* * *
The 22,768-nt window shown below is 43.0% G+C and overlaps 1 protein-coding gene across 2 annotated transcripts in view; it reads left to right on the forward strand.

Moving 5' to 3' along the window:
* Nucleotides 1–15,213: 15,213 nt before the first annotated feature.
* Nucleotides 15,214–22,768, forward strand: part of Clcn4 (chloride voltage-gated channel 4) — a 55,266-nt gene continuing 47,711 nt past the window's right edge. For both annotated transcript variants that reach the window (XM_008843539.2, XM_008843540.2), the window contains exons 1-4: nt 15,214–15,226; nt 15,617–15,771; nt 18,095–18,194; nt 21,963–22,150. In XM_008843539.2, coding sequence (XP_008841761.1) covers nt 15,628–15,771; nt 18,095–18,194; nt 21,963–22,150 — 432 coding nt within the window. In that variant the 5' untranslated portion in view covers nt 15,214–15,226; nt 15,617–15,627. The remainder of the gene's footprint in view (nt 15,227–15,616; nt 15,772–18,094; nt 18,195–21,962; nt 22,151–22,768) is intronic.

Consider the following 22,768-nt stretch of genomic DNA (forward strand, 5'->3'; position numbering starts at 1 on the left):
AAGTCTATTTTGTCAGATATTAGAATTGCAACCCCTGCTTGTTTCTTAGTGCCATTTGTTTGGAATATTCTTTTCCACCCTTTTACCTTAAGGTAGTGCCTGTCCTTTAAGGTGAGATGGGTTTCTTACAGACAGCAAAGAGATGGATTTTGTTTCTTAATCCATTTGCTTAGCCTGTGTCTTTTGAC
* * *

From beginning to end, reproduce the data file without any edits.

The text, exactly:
The 22,768-nt window shown below is 43.0% G+C and overlaps 1 protein-coding gene across 2 annotated transcripts in view; it reads left to right on the forward strand.

Moving 5' to 3' along the window:
* Nucleotides 1–15,213: 15,213 nt before the first annotated feature.
* Nucleotides 15,214–22,768, forward strand: part of Clcn4 (chloride voltage-gated channel 4) — a 55,266-nt gene continuing 47,711 nt past the window's right edge. For both annotated transcript variants that reach the window (XM_008843539.2, XM_008843540.2), the window contains exons 1-4: nt 15,214–15,226; nt 15,617–15,771; nt 18,095–18,194; nt 21,963–22,150. In XM_008843539.2, coding sequence (XP_008841761.1) covers nt 15,628–15,771; nt 18,095–18,194; nt 21,963–22,150 — 432 coding nt within the window. In that variant the 5' untranslated portion in view covers nt 15,214–15,226; nt 15,617–15,627. The remainder of the gene's footprint in view (nt 15,227–15,616; nt 15,772–18,094; nt 18,195–21,962; nt 22,151–22,768) is intronic.

Consider the following 22,768-nt stretch of genomic DNA (forward strand, 5'->3'; position numbering starts at 1 on the left):
AAGTCTATTTTGTCAGATATTAGAATTGCAACCCCTGCTTGTTTCTTAGTGCCATTTGTTTGGAATATTCTTTTCCACCCTTTTACCTTAAGGTAGTGCCTGTCCTTTAAGGTGAGATGGGTTTCTTACAGACAGCAAAGAGATGGATTTTGTTTCTTAATCCATTTGCTTAGCCTGTGTCTTTTGAC